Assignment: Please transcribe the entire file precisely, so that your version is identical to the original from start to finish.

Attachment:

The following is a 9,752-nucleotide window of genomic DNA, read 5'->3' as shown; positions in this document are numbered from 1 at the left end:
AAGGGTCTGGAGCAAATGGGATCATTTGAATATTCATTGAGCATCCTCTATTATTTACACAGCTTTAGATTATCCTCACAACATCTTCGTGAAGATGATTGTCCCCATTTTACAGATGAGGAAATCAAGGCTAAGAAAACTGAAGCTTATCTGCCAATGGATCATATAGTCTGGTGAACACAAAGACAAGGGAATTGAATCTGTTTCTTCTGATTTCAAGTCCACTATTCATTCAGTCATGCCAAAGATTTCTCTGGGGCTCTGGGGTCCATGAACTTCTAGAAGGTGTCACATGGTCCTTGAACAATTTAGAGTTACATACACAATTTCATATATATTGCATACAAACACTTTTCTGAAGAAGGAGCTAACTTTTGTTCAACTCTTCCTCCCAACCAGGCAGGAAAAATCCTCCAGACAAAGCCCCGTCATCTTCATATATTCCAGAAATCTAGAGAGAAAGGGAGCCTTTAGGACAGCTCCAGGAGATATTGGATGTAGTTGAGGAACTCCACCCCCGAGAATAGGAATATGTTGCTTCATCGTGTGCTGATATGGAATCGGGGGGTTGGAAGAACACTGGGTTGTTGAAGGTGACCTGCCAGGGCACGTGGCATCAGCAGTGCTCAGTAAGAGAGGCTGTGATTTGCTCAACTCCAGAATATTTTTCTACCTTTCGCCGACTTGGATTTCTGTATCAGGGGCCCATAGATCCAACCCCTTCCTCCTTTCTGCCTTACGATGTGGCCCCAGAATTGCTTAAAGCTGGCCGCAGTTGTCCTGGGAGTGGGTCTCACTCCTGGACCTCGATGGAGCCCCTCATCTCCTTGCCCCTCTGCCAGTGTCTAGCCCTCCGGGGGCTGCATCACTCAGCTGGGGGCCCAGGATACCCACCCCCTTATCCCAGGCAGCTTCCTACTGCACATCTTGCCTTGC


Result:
The following is a 9,752-nucleotide window of genomic DNA, read 5'->3' as shown; positions in this document are numbered from 1 at the left end:
AAGGGTCTGGAGCAAATGGGATCATTTGAATATTCATTGAGCATCCTCTATTATTTACACAGCTTTAGATTATCCTCACAACATCTTCGTGAAGATGATTGTCCCCATTTTACAGATGAGGAAATCAAGGCTAAGAAAACTGAAGCTTATCTGCCAATGGATCATATAGTCTGGTGAACACAAAGACAAGGGAATTGAATCTGTTTCTTCTGATTTCAAGTCCACTATTCATTCAGTCATGCCAAAGATTTCTCTGGGGCTCTGGGGTCCATGAACTTCTAGAAGGTGTCACATGGTCCTTGAACAATTTAGAGTTACATACACAATTTCATATATATTGCATACAAACACTTTTCTGAAGAAGGAGCTAACTTTTGTTCAACTCTTCCTCCCAACCAGGCAGGAAAAATCCTCCAGACAAAGCCCCGTCATCTTCATATATTCCAGAAATCTAGAGAGAAAGGGAGCCTTTAGGACAGCTCCAGGAGATATTGGATGTAGTTGAGGAACTCCACCCCCGAGAATAGGAATATGTTGCTTCATCGTGTGCTGATATGGAATCGGGGGGTTGGAAGAACACTGGGTTGTTGAAGGTGACCTGCCAGGGCACGTGGCATCAGCAGTGCTCAGTAAGAGAGGCTGTGATTTGCTCAACTCCAGAATATTTTTCTACCTTTCGCCGACTTGGATTTCTGTATCAGGGGCCCATAGATCCAACCCCTTCCTCCTTTCTGCCTTACGATGTGGCCCCAGAATTGCTTAAAGCTGGCCGCAGTTGTCCTGGGAGTGGGTCTCACTCCTGGACCTCGATGGAGCCCCTCATCTCCTTGCCCCTCTGCCAGTGTCTAGCCCTCCGGGGGCTGCATCACTCAGCTGGGGGCCCAGGATACCCACCCCCTTATCCCAGGCAGCTTCCTACTGCACATCTTGCCTTGC